Does your Company Need a Retirement Plan Audit?

Does your Company Need a Retirement Plan Audit?

During the past couple of months, many businesses have been going through audits of their company’s retirement plan. As you may know, these compliance audits differ vastly from the traditional financial statement audits. This is due to not only the compliance regulations of these plans, but also the different method of accounting for pension plans. This article is intended to briefly cover the basics of retirement plan audits so that you and your company can better understand how they work and when you might need one.

To start off, there are two main types of retirement plans out there, Defined Benefit Plans and Defined Contribution Plans. The differences between the two are described in the boxes below:


Defined Benefit Plan

Defined Contribution Plan


Promises to pay you a certain amount of retirement income for life

Contributions to the plan are guaranteed, but the amount of retirement income is not

Who Contributes

Employer and employee

Employer and employee


Flat-Benefit Formulas, Career-Average Formulas, and Final-Pay Formulas

401K, Profit-Sharing, and Employee Stock Ownership Plans


These retirement plans must file the Form 5500 to the IRS each year that the retirement plan is in effect. The IRS requires these plans to report their financial condition, investments and operations for the current year ended (January 1st through December 31st if the plan is on a calendar-year end). This form is due to the IRS on the last day of the seventh month after the plan year end. If that plan year ended on December 31, the Form 5500 is due on July 31.

Federal law requires employee benefit plans with 100 or more participants to have an audit as part of their obligation to file the Form 5500. The Department of Labor (DOL) defines a participant in a retirement plan as any employee or former employee of an organization that is eligible to receive a benefit from that employee benefit plan. The DOL requires that the auditor of this plan be an independent Certified Public Accountant (CPA).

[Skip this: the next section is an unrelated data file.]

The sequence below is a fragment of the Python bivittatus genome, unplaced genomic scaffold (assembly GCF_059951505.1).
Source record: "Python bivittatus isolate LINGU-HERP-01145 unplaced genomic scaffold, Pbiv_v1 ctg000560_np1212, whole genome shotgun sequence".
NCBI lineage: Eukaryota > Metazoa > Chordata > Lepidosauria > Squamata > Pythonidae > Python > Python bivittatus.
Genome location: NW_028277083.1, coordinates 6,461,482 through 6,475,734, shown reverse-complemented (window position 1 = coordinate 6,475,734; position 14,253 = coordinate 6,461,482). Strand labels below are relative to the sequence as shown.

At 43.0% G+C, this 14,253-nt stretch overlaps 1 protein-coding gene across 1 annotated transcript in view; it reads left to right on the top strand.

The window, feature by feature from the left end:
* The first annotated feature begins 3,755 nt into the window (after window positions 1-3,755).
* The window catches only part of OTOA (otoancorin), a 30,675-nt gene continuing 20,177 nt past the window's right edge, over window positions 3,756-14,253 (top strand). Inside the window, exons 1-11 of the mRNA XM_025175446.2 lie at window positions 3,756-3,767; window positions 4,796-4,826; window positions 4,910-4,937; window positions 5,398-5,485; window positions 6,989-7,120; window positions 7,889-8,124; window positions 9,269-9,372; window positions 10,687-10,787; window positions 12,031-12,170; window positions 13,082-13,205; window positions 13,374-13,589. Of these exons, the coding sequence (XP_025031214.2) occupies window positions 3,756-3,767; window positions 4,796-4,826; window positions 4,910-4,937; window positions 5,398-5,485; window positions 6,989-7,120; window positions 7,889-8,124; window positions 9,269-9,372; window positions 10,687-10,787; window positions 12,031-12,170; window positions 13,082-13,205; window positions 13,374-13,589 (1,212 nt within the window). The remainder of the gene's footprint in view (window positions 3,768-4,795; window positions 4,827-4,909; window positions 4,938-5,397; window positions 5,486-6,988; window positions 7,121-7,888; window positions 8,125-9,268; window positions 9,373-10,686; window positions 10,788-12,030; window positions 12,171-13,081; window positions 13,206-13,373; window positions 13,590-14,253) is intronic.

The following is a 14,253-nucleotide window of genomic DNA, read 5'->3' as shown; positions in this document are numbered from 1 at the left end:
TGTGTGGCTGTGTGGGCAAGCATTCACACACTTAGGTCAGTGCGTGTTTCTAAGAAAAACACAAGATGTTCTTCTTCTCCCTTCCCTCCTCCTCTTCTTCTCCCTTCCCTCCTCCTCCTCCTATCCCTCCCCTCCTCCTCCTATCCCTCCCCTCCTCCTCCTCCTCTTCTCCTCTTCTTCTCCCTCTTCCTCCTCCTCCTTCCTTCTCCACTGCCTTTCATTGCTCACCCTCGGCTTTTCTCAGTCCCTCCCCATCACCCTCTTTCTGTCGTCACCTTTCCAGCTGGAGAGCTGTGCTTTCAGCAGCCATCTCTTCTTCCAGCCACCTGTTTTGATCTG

The DOL suggests that the company administering the retirement plan choose an independent CPA with extensive experience in auditing employee benefit. By doing so, the company can prevent deficiencies in the independent CPA’s report on the retirement plan.

For any questions regarding retirement plan audits and if your company’s needs one, please contact your MKS&H representative or call 410-296-6200 to speak to one of our retirement plan audit experts.

__________________________________________________________________________________Ryan Harvey

Article Provided By Ryan Harvey, CPA, MKS&H Staff Accountant

About MKS&H: McLean, Koehler, Sparks & Hammond (MKS&H) is a professional service firm with offices in Hunt Valley and Frederick. MKS&H helps owners and organizational leaders become more successful by advising them regarding their financial, technology and human capital management needs. Please visit for more information.

About Author


MKS&H is committed to providing personalized tax and accounting services while developing a deep understanding of you, your culture, and your business goals. Our full view of financial systems and the people behind them allow us create and evolve the best solution that will help you and your business thrive. The accounting experts and consulting professionals at MKS&H work together to help you achieve the financial results you want.

Related posts